Hepatitis B is a viral infection that is spread through the blood and other bodily fluids (eg. semen and vaginal fluid) of an infected person. It is 100 times more infectious than HIV. The hepatitis B virus (HBV) circulates in the blood and may causes inflammation of the liver (hepatitis) and may also cause long term liver damage. Hepatitis B is found all over the world. It is estimated that in the UK about 1 in every 200 people carry the virus.
Hepatitis B can cause an acute or chronic illness.
Acute hepatitis B:- An acute illiness is one that gets better quickly, usually within weeks or at most a few months. About 90-95% of adults who acquire acute hepatitis B will clear the virus from their bodies, usually within 6 months from exposure, and become immune. Many people have no symptoms while others experience a flu-like illness including a sore throat, tiredness, joint pains, and a loss of appetite. Acute hepatitis B is fatal in less than 1% of cases.
Chronic hepatitis B:- The failure to clear hepatitis B infection after six months leads to the chronic carrier state. About 5% of adults and 90% of babies exposed to the hepatitis B virus cannot get rid of the infection as their immune systems are not strong enough to repel the infection. Approximately two thirds of chronic carriers do not themselves become ill or die of the infection (although they can still transmit the virus to others) and some do go onto clear the virus. Other chronically infected patients (especially babies and children) will have periodic symptoms and may go on to develop irreversible scarring of the liver (cirrhosis). 25% of those with chronic hepatitis B will develop serious liver disease, including cirrhosis and over time some will develop liver cancer.
Control not cure
There is no cure for chronic hepatitis B – in most people some genetic material from the virus (viral DNA) persists in the nucleus of liver cells so they never clear it completely from their body. However, in most cases antiviral treatments can keep levels of the virus very low (ideally below the lower limit of detection using sensitive testing techniques). If the virus is suppressed to very low levels, tests of liver function (such as liver enzyme tests including ALT) will return towards normal, the condition of the liver will improve and the risk of complications reduced.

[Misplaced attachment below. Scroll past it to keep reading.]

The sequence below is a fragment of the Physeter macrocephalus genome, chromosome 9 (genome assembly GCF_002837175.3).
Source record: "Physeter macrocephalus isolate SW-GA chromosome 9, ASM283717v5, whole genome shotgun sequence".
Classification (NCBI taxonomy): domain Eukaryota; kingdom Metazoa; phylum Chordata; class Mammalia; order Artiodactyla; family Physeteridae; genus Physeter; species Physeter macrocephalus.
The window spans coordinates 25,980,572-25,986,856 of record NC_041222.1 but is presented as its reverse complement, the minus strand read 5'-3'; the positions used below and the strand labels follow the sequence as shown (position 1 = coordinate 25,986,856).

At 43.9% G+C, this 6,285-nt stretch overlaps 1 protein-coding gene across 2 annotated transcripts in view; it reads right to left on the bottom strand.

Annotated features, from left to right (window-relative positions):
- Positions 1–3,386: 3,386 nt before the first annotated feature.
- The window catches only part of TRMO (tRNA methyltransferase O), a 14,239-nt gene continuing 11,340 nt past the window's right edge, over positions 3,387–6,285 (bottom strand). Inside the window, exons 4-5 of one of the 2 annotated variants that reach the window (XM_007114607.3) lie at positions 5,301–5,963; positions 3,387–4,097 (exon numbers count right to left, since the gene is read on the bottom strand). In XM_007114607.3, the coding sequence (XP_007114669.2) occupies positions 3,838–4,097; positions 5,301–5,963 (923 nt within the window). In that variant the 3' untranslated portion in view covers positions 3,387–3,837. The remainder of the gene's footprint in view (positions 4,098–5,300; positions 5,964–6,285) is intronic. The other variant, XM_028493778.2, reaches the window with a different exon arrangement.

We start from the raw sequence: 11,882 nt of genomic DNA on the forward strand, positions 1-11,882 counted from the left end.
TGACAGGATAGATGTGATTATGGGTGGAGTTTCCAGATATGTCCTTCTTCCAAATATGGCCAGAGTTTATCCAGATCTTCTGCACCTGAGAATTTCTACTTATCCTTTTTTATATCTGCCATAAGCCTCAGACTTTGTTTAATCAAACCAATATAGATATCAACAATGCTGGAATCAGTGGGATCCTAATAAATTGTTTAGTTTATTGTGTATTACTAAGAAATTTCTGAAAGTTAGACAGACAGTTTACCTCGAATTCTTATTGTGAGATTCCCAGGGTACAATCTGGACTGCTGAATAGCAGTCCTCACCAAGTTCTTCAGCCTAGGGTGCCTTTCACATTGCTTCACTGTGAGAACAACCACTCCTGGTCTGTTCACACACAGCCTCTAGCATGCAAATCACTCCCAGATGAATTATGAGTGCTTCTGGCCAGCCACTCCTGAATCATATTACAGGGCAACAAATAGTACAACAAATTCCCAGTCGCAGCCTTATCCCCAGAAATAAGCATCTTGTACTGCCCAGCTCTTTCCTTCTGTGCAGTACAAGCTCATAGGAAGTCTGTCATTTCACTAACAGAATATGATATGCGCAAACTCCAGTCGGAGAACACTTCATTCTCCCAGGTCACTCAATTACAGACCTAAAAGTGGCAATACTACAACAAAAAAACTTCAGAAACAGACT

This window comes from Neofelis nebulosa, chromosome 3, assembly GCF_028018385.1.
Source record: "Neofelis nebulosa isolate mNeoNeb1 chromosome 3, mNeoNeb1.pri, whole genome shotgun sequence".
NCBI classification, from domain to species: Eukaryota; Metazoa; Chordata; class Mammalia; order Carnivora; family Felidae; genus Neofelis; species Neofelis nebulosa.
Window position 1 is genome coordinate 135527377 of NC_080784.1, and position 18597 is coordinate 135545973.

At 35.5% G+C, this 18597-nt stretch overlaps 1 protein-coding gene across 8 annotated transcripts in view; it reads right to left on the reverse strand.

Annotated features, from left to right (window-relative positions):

Occasionally the virus becomes undetectable in the blood and the person may become negative on testing for hepatitis B surface antigen (HBsAg negative).
Although these people usually feel very well, they remain at increased risk of complications, probably because the virus remains in the liver cells. For this reason, people who have had chronic hepatitis B will need monitoring for the rest of their lives.
Summary of hepatitis B
- It is a blood borne virus
- It affects the liver
- Hepatitis B is the most common carcinogen after tobacco
- It is the cause of 80% of all cases of liver cancer worldwide
- 100 times more infectious than HIV
- Hepatitis B affects twice as many people as hepatitis C
- 1 in every 200 people in the UK are infected
- High risk of sexually transmission
- Infected mothers can pass virus to their babies
- It can be spread through sharing injecting equipment
- Never share toothbrushes, razors or other personal items
- Remains highly potent in dried blood or other body secretions outside the body at room temperature for several days
- Hepatitis B is a vaccine-preventable disease
- There is very effective treatment available to keep hepatitis B virus under control
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